He was officially the first man to travel at 400 when he achieved 403.1 mph one-way during his final run in the Railton, and genuinely believed that it could have broken the 400 mph barrier officially, had bad salt not hampered its progress. Yet he received no knighthood, and was not lionised everywhere he went, as Segrave and Malcolm Campbell had been. When he returned to Southampton on that occasion, there was no ticker-tape welcome. Even local dignitaries did not turn out to greet him. But the lack of recognition troubled him not at all. For all his years, attention embarrassed him. He was far happier on the desolate wastes of Bonneville, alone with his trusted aides and his own thoughts, ready to face whatever challenge was there to be conquered by equable temperament and underrated talent.

It was rare for John Cobb to say much, in public or in private, for he was a man of few words. He much preferred to let his deeds do the talking. He was even reluctant to discuss his business at fur brokers Anning, Chadwick & Kiver, where his directorship took him as far abroad as Russia and the United States. Yet for all that, people liked and respected him for the man he was. Contemporary newsreel shots would show him standing quietly in any gathering, arms usually clasped behind his back.

In New York he was once presented with a watch. At the time such advertising gifts were not commonplace and, uncomfortable with it, he disposed of it to a friend who made a facetious reply when Cobb asked how much anyone would give him for it. Cobb not only accepted the low figure, but refused point blank to reclaim it when he later learned just how valuable the watch had been.

Michael Radford, whose grandfather founded the Swift marque and who himself is Chairman of the Swift Club, remembers meeting Cobb on the occasions when he would visit his parents for lunch. "He and Vicki were their close friends, and as a schoolboy I was awed when the great man came to the house.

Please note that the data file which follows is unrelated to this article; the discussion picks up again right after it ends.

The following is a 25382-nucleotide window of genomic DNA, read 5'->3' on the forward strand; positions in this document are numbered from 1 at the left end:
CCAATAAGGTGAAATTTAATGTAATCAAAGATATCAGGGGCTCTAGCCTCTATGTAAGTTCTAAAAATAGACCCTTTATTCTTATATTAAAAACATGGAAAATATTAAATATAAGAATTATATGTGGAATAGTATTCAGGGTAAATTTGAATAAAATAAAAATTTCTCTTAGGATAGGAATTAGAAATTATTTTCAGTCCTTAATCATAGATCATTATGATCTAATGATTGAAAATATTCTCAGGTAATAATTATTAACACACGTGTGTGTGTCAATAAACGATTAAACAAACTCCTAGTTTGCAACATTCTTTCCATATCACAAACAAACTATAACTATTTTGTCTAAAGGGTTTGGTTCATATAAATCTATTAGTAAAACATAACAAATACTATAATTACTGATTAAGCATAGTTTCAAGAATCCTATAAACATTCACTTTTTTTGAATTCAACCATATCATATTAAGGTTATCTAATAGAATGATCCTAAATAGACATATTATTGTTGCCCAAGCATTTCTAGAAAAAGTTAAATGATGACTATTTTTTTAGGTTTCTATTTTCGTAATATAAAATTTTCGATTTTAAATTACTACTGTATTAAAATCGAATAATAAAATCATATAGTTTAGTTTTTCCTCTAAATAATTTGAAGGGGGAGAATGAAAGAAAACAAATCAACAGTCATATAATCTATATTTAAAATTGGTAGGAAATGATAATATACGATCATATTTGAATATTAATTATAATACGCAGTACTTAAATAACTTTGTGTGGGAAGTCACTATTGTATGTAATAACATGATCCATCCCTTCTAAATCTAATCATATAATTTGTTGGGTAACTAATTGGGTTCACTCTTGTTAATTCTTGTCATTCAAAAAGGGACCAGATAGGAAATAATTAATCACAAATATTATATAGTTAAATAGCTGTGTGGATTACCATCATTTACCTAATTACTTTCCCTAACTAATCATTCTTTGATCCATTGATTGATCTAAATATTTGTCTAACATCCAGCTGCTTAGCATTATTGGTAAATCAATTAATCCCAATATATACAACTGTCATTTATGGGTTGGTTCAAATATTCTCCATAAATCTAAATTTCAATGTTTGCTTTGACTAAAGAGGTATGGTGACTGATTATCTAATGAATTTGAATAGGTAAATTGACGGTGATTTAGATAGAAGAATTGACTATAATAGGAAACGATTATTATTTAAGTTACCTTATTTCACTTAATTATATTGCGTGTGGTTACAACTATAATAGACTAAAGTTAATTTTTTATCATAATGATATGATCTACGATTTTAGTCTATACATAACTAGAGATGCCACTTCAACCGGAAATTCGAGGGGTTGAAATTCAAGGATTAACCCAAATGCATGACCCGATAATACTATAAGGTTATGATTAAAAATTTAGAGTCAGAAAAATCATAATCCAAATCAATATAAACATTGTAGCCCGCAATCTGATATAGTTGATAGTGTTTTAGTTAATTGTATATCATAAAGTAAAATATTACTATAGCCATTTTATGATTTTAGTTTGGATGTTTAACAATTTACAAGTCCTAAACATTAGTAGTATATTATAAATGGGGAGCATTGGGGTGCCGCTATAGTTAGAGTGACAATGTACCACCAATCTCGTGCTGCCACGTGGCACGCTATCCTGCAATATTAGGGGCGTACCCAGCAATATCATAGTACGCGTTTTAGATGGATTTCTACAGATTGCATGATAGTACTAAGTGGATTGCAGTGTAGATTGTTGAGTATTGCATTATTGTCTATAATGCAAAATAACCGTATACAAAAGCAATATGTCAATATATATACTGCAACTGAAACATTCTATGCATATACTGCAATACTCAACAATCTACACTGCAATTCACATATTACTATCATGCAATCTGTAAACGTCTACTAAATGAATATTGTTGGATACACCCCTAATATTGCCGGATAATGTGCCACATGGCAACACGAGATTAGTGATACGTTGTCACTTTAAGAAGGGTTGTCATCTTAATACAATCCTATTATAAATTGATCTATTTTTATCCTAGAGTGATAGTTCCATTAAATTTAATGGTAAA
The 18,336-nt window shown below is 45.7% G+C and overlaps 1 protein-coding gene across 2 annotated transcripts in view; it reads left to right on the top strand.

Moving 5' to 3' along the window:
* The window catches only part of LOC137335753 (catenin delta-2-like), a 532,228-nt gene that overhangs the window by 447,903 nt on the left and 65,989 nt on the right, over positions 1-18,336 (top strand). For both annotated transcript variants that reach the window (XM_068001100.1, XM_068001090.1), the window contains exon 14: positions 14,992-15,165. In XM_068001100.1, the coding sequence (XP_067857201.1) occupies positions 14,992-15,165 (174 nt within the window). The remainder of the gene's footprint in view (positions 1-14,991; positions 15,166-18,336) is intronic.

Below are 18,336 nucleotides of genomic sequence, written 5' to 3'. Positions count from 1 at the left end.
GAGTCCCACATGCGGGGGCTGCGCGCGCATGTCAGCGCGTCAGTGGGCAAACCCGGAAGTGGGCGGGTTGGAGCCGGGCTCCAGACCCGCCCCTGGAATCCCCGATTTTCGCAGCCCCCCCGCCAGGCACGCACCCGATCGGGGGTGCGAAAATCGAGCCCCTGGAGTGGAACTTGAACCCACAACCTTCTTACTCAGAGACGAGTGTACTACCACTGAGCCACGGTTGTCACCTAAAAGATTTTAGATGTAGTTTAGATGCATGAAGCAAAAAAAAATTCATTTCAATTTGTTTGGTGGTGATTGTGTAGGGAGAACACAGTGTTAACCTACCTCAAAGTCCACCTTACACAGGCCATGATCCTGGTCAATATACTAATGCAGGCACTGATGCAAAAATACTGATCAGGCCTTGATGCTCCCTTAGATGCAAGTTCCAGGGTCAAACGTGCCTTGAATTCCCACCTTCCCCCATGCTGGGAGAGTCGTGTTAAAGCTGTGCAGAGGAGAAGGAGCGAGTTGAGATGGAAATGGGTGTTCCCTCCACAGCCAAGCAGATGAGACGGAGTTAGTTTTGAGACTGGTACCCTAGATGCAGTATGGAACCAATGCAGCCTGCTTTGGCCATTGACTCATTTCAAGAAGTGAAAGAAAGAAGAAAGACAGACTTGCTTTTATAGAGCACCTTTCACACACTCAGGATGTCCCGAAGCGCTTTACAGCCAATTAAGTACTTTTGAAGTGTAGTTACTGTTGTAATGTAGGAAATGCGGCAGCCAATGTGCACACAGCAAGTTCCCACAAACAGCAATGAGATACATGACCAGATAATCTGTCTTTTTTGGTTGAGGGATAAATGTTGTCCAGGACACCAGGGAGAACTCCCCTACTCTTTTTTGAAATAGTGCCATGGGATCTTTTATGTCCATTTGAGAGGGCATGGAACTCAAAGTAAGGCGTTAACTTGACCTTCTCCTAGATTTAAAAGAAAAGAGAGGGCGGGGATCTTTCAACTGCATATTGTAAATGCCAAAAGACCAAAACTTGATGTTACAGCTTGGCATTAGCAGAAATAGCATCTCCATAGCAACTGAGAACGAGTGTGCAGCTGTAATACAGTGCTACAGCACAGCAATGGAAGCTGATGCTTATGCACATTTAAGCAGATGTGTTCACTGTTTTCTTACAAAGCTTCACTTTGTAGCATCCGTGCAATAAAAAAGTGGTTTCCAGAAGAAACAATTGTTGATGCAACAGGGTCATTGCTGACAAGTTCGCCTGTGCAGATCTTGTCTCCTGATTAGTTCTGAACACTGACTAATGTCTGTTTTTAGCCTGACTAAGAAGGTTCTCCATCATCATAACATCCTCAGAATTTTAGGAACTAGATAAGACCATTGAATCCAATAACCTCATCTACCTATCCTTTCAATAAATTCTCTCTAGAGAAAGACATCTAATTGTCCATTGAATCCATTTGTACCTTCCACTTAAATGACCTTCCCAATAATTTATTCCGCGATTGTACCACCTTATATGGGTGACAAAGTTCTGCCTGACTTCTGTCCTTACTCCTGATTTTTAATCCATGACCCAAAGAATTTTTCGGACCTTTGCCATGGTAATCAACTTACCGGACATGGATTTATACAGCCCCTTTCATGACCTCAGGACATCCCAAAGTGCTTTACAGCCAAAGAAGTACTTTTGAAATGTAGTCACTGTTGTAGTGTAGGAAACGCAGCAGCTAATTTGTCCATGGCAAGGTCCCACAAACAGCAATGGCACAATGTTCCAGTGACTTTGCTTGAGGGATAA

"My father had a Ford dealership and was fascinated by cars, and Cobb used to bring a new Bentley, or a new Jaguar or Austin Healey - C Type prototypes, that sort of thing - and let Father take them out. He went to my sister's 21st at our house, four months before he died.

"He taught my mother to make a dry Martini to set the palate up for good food. He taught her to make these marvellous American style Martinis.

"I often wonder what he was like as a younger man. I always remember him as quiet and unassuming, shy. But I was just about 13, and you know how shy you are yourself at that age! It was like meeting a God among mortals. It was one of the great joys of my life; hero worship wasn't in it. To get round that Outer Circuit at Brooklands at the speed he did; what a man!"

Cobb adored his mother and valued her opinion more than any other's. His friends perceived him to be a shy giant who was generally uneasy in the company of younger women, but he surprised them all when he married Elizabeth Mitchell-Smith just before his last Utah run in 1947. They felt desperately for him when only 14 months later she succumbed to Bright's Disease, the chronic inflammation of the kidneys. Cobb retreated into himself and kept his feelings bottled up for months afterwards. Then, in 1950, he married Vera Victoria Henderson and his old character was finally able to reassert itself.